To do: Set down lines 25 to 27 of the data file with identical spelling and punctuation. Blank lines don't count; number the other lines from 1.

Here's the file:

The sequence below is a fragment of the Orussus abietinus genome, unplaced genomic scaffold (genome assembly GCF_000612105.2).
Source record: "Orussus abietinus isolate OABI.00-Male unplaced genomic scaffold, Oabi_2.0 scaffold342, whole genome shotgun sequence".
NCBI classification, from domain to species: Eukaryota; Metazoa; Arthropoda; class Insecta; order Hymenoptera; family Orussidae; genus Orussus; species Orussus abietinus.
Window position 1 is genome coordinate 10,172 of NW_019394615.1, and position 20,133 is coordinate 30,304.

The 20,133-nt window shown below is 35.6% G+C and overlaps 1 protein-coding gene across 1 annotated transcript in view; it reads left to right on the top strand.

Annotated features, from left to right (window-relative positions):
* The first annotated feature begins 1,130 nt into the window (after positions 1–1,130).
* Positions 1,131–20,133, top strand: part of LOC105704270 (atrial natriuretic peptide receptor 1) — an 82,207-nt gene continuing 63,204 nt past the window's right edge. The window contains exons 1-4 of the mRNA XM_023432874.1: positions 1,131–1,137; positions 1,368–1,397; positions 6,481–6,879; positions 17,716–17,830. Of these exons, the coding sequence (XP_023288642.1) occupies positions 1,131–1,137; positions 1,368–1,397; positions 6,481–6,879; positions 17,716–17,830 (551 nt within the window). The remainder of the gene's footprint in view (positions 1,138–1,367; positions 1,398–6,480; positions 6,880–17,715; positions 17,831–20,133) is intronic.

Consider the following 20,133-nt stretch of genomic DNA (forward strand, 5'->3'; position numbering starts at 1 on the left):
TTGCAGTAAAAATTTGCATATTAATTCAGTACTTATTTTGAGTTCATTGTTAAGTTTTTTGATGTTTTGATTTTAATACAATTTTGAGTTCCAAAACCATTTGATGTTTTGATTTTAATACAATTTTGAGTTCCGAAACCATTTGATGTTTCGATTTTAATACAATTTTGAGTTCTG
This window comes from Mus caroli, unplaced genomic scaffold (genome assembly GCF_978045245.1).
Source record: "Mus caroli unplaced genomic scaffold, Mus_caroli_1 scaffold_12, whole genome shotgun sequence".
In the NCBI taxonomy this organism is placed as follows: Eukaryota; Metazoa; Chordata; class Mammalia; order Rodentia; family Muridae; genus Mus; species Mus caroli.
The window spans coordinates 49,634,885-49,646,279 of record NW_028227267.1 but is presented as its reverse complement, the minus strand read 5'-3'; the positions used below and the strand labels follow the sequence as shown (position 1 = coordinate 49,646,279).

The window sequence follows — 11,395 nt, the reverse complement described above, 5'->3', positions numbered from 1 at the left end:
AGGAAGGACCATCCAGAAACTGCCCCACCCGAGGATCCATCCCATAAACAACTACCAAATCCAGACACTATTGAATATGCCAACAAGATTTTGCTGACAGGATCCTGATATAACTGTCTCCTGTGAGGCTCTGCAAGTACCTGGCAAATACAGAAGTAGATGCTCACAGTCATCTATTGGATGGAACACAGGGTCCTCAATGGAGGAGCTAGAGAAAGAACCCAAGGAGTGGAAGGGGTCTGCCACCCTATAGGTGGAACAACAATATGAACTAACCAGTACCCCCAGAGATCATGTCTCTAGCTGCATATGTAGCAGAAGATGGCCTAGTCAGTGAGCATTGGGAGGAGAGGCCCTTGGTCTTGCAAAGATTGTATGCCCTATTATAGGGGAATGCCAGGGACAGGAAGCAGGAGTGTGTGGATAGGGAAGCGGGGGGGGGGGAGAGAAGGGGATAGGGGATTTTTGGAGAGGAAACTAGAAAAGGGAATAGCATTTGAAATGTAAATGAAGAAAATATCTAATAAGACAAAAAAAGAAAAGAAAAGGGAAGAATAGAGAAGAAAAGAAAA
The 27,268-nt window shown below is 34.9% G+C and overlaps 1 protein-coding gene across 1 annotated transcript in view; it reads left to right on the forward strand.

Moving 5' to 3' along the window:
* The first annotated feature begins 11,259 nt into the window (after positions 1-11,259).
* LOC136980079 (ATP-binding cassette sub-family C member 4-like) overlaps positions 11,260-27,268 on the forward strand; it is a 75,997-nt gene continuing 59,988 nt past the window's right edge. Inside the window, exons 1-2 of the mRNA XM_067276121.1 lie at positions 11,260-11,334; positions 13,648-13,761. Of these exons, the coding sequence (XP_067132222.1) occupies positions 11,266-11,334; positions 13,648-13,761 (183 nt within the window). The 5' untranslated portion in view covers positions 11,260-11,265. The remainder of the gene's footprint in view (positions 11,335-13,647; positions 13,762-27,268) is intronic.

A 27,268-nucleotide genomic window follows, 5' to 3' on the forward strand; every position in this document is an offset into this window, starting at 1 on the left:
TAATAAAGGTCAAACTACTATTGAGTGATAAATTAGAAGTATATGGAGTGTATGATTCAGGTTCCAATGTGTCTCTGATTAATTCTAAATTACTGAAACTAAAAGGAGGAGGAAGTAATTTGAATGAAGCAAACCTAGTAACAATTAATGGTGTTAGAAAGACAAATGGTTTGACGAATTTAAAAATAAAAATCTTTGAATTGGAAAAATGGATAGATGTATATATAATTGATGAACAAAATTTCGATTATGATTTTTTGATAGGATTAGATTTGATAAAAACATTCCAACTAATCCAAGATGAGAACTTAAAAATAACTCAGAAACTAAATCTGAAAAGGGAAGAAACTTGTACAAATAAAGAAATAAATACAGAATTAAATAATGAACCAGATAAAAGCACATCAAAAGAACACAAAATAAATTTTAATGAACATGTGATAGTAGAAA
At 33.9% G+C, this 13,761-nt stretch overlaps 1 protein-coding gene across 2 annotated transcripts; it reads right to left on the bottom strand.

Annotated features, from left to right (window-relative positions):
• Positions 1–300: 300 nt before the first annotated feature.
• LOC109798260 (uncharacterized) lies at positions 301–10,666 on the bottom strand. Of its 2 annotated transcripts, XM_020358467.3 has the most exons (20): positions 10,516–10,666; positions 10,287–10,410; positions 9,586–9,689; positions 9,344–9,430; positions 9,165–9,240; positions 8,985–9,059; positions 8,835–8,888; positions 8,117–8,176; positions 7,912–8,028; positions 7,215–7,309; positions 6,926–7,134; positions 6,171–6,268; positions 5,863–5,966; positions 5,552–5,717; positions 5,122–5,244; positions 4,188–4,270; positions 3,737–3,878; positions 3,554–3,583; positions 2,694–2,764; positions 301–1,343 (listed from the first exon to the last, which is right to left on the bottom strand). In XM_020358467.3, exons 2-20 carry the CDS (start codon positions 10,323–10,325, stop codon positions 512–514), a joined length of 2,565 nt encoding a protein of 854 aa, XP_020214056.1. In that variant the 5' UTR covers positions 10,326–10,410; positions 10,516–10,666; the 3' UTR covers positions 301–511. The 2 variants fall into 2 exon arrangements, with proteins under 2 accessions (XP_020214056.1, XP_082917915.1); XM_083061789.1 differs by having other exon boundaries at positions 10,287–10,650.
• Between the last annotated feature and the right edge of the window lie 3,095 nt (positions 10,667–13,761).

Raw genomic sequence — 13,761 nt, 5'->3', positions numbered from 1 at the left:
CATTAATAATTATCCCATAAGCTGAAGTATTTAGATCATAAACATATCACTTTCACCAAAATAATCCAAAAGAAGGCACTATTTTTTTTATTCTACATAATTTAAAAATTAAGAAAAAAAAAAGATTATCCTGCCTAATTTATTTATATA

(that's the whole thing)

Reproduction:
• Positions 1–300: 300 nt before the first annotated feature.
• LOC109798260 (uncharacterized) lies at positions 301–10,666 on the bottom strand. Of its 2 annotated transcripts, XM_020358467.3 has the most exons (20): positions 10,516–10,666; positions 10,287–10,410; positions 9,586–9,689; positions 9,344–9,430; positions 9,165–9,240; positions 8,985–9,059; positions 8,835–8,888; positions 8,117–8,176; positions 7,912–8,028; positions 7,215–7,309; positions 6,926–7,134; positions 6,171–6,268; positions 5,863–5,966; positions 5,552–5,717; positions 5,122–5,244; positions 4,188–4,270; positions 3,737–3,878; positions 3,554–3,583; positions 2,694–2,764; positions 301–1,343 (listed from the first exon to the last, which is right to left on the bottom strand). In XM_020358467.3, exons 2-20 carry the CDS (start codon positions 10,323–10,325, stop codon positions 512–514), a joined length of 2,565 nt encoding a protein of 854 aa, XP_020214056.1. In that variant the 5' UTR covers positions 10,326–10,410; positions 10,516–10,666; the 3' UTR covers positions 301–511. The 2 variants fall into 2 exon arrangements, with proteins under 2 accessions (XP_020214056.1, XP_082917915.1); XM_083061789.1 differs by having other exon boundaries at positions 10,287–10,650.
• Between the last annotated feature and the right edge of the window lie 3,095 nt (positions 10,667–13,761).